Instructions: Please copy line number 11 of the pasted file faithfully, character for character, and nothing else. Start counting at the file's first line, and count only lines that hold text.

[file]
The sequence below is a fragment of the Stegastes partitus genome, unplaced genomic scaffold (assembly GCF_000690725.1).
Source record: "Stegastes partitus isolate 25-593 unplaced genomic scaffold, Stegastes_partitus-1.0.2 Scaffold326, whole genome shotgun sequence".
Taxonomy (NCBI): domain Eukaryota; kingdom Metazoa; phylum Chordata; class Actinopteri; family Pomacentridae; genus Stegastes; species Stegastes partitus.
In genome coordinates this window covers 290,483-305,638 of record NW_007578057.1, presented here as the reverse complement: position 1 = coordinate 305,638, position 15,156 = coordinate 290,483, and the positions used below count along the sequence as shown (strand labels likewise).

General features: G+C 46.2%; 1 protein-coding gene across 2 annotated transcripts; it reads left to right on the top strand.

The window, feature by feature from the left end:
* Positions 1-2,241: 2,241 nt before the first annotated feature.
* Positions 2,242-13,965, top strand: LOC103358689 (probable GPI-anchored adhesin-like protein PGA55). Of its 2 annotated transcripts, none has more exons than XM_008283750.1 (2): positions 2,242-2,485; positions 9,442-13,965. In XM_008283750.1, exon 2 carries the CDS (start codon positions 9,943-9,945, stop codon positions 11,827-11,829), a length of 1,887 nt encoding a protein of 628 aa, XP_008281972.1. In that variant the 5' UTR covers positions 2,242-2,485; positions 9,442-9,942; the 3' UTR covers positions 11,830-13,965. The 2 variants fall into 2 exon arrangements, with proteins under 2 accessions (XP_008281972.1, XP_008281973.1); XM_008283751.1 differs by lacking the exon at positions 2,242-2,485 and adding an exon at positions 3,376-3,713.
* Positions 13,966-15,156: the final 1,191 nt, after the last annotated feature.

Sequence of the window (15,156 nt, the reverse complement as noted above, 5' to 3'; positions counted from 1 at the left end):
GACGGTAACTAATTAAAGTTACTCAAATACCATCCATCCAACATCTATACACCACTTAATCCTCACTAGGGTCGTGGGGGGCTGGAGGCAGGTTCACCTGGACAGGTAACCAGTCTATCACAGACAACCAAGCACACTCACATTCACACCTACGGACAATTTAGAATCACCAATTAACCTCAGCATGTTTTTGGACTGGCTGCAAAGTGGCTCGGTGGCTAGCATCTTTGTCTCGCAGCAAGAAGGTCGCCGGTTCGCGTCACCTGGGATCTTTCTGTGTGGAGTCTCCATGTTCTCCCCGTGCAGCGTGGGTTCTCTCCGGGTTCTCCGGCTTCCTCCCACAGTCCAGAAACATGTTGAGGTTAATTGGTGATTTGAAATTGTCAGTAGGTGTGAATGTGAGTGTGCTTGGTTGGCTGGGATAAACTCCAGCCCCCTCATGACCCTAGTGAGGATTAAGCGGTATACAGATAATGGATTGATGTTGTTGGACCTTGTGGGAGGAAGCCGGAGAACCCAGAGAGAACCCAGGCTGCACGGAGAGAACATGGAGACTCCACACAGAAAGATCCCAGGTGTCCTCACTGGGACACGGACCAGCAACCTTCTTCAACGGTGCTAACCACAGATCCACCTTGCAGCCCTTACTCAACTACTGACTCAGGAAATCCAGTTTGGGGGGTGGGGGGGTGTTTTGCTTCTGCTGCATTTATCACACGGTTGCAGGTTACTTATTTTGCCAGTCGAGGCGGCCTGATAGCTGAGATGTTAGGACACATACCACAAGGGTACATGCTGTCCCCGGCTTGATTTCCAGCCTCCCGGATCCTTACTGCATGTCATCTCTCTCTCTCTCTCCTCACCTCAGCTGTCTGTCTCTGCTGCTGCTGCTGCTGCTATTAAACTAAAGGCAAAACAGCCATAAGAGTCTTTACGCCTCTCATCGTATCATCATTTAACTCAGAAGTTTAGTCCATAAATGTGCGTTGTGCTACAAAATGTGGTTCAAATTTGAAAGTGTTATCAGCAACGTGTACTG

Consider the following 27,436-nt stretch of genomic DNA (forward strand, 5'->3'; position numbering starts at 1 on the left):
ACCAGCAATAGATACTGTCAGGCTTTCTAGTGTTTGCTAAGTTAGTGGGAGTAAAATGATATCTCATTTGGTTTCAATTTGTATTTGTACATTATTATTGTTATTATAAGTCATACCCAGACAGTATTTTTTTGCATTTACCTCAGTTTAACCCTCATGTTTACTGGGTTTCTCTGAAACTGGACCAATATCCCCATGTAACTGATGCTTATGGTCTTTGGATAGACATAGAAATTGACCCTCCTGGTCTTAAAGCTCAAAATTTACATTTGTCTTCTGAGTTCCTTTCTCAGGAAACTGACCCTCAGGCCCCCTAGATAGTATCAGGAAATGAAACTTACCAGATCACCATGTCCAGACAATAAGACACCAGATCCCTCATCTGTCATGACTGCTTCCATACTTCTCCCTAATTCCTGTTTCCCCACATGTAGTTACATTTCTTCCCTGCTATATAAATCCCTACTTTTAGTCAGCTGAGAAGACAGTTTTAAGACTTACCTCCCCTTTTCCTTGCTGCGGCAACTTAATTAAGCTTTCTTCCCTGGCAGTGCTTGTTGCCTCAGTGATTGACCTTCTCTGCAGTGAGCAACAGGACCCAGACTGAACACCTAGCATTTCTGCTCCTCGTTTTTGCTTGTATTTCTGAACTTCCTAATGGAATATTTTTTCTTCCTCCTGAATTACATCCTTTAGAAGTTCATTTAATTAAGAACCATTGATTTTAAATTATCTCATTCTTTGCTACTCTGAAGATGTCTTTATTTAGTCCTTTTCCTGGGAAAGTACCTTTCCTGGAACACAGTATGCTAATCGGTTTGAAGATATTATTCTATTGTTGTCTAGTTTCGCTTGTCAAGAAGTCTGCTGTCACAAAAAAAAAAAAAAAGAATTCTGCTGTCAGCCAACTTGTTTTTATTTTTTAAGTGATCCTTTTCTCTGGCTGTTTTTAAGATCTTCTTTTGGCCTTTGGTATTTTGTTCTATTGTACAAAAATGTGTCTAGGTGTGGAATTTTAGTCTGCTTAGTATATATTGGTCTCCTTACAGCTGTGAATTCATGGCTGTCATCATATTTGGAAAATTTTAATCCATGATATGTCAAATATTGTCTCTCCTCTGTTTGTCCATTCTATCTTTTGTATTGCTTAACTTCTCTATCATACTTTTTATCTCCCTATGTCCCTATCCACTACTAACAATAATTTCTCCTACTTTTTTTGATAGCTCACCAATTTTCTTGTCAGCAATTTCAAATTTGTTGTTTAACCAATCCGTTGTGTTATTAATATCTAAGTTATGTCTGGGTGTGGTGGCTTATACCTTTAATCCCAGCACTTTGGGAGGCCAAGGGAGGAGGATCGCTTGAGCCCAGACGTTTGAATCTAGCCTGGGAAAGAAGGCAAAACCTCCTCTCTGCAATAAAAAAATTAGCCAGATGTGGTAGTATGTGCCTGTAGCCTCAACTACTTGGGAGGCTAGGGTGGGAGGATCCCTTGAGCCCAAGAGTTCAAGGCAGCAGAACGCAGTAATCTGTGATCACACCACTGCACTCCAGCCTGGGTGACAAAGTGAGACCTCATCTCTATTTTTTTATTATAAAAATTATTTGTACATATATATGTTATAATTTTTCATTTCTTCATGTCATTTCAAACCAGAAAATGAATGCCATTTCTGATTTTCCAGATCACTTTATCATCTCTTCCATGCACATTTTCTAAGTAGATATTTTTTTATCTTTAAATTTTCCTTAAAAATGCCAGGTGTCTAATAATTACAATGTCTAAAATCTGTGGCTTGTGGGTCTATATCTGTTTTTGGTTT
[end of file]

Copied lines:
GACGGTAACTAATTAAAGTTACTCAAATACCATCCATCCAACATCTATACACCACTTAATCCTCACTAGGGTCGTGGGGGGCTGGAGGCAGGTTCACCTGGACAGGTAACCAGTCTATCACAGACAACCAAGCACACTCACATTCACACCTACGGACAATTTAGAATCACCAATTAACCTCAGCATGTTTTTGGACTGGCTGCAAAGTGGCTCGGTGGCTAGCATCTTTGTCTCGCAGCAAGAAGGTCGCCGGTTCGCGTCACCTGGGATCTTTCTGTGTGGAGTCTCCATGTTCTCCCCGTGCAGCGTGGGTTCTCTCCGGGTTCTCCGGCTTCCTCCCACAGTCCAGAAACATGTTGAGGTTAATTGGTGATTTGAAATTGTCAGTAGGTGTGAATGTGAGTGTGCTTGGTTGGCTGGGATAAACTCCAGCCCCCTCATGACCCTAGTGAGGATTAAGCGGTATACAGATAATGGATTGATGTTGTTGGACCTTGTGGGAGGAAGCCGGAGAACCCAGAGAGAACCCAGGCTGCACGGAGAGAACATGGAGACTCCACACAGAAAGATCCCAGGTGTCCTCACTGGGACACGGACCAGCAACCTTCTTCAACGGTGCTAACCACAGATCCACCTTGCAGCCCTTACTCAACTACTGACTCAGGAAATCCAGTTTGGGGGGTGGGGGGGTGTTTTGCTTCTGCTGCATTTATCACACGGTTGCAGGTTACTTATTTTGCCAGTCGAGGCGGCCTGATAGCTGAGATGTTAGGACACATACCACAAGGGTACATGCTGTCCCCGGCTTGATTTCCAGCCTCCCGGATCCTTACTGCATGTCATCTCTCTCTCTCTCTCCTCACCTCAGCTGTCTGTCTCTGCTGCTGCTGCTGCTGCTATTAAACTAAAGGCAAAACAGCCATAAGAGTCTTTACGCCTCTCATCGTATCATCATTTAACTCAGAAGTTTAGTCCATAAATGTGCGTTGTGCTACAAAATGTGGTTCAAATTTGAAAGTGTTATCAGCAACGTGTACTG